Sara Badiei currently lives in Coquitlam and works as a Business Development Executive at Unity Technologies. After completing her MSc (Engineering) Sara spent several years working in the non-profit sector across the globe before changing course. Read more about how Sara made a significant career move and how she navigates change.
Tell us about your role
I build the future every day by imagining how we can use the latest advances in technology to change the way companies do their business. Unity Technologies is the world’s largest platform for creating real-time 2D and 3D content. Over half of the games downloaded from the App Store, and over 70% of Augmented and Virtual Reality experiences are built with Unity. I work with Fortune 500 companies to see how we can transform their operations through these cutting edge technologies.
Describe a situation where you have had to navigate change in your career
For almost a decade I worked in the international development and humanitarian aid sectors with organisations like Doctors Without Borders, the Red Cross and the World Bank. I led engineering projects in some of the most difficult emergency zones in the world, including Afghanistan, Gaza, Chad, Congo and more. I loved my job but after I had my daughter my priorities changed. Having children is a pivotal point in one’s career and finding a way to balance it all is a challenge – at least at first.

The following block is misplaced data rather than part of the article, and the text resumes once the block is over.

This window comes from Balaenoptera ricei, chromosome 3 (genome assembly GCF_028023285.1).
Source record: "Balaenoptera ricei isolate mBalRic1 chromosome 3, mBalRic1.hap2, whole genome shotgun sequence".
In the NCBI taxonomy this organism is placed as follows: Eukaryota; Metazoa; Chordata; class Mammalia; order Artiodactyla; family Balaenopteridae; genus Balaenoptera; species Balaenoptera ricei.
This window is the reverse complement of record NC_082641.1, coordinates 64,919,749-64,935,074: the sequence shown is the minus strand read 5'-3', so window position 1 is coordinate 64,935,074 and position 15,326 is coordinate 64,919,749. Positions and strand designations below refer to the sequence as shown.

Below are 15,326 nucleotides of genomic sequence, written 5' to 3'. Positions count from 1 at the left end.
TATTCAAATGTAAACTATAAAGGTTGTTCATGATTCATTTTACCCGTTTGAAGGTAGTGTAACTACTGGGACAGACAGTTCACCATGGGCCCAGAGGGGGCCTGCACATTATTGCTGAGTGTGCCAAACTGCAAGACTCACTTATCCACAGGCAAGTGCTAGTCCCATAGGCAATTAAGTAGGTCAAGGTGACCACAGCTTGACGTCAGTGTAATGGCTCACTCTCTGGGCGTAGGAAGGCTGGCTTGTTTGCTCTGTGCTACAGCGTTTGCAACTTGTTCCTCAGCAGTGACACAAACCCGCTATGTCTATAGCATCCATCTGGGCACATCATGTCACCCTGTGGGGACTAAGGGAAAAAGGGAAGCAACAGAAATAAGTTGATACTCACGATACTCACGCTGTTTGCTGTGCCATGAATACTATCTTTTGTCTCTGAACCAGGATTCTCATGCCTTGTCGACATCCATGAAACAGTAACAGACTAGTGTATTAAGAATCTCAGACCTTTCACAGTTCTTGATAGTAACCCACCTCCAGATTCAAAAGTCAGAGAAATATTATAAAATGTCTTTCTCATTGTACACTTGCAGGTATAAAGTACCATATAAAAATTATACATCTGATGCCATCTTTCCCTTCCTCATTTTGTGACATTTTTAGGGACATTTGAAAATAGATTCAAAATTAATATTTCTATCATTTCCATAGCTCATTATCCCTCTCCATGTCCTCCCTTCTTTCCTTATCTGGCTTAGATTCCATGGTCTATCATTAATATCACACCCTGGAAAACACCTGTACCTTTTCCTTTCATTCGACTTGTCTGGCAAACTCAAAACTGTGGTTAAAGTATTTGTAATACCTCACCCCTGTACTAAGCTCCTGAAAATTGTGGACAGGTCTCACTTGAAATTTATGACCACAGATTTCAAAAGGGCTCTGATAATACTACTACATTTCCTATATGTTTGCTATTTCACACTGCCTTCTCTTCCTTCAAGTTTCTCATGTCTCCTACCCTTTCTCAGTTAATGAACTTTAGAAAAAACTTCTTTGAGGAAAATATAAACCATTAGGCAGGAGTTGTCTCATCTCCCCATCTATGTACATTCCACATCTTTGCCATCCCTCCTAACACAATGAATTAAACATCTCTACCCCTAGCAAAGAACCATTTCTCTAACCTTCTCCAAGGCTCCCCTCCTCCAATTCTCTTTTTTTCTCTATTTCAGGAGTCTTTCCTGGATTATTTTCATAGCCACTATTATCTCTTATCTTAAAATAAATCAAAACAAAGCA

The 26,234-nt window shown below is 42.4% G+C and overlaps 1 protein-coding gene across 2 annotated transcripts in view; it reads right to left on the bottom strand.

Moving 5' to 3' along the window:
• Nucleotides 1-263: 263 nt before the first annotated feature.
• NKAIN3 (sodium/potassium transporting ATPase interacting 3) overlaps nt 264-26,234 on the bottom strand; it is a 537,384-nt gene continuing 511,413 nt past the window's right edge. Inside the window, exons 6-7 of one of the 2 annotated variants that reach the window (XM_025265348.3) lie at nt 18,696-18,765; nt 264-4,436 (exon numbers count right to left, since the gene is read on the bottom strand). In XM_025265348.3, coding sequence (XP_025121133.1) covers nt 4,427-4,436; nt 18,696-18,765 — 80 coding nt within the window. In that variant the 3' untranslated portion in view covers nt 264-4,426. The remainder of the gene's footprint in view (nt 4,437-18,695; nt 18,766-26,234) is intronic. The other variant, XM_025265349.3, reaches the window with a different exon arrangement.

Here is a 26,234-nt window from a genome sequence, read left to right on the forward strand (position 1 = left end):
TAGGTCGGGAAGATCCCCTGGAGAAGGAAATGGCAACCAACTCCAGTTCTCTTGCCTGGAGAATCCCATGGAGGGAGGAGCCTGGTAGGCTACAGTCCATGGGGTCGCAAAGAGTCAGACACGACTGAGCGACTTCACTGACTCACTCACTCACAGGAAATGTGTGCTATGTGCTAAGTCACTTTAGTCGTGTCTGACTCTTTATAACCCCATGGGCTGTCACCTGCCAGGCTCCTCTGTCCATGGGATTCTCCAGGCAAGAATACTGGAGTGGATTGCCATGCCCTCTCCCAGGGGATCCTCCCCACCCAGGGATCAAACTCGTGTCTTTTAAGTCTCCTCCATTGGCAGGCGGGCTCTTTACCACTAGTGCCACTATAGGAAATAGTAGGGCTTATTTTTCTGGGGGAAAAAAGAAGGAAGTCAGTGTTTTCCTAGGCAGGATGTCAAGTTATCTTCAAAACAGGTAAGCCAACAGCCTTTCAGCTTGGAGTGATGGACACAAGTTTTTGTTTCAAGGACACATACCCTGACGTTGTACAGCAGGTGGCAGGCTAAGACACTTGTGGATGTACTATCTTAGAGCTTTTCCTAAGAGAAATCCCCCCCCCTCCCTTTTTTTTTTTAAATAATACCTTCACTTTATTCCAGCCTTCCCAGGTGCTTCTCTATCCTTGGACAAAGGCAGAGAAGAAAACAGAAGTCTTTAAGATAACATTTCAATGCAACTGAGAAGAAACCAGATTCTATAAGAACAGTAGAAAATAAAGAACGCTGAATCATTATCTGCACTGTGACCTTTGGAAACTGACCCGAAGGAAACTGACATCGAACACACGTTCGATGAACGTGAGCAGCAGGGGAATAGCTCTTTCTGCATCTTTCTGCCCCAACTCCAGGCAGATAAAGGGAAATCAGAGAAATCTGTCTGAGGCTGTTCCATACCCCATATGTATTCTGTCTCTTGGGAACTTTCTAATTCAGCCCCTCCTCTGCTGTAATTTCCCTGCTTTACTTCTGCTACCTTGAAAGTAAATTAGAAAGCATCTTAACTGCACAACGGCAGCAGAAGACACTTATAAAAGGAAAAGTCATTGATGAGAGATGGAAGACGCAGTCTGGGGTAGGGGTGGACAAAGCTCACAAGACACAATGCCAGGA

What did you learn about yourself from that experience?
Initially, it was very hard because my sense of self was intimately tied to my job. I had worked so hard to get to where I was and now there was a very sharp turn in the road that made me question my identity and trajectory. The process of starting a family re-engineered my sense of self and turned me into a more balanced and selfless person. What I learned about myself was that I’m extremely resilient and versatile which has served me well again and again throughout my career.
Do you have any advice for someone who is experiencing change in their career?
Change forces you to check the direction your career is headed in and see if your roots are deep enough to weather the storm. Building vertically in one direction may allow you to become a tall tree, but if you haven’t balanced well the smallest storm will topple you over – and the higher you rose the harder you’ll fall. Having some wind blowing occasionally and making sure you use that as an opportunity to lay down more roots allows you to build higher and be more resilient in the long term.
What opportunities arose from navigating change?
I decided to change course in 2018. Between then and now (2020) I ran in a federal election and came very close to winning, then joined a small tech firm which got acquired by the world’s largest real-time content creation company. Now I work on the cutting edge of technology, dream up what the future should look like, and work with an incredible team to actually make that future happen. I never would have imagined any of this was possible back in 2018.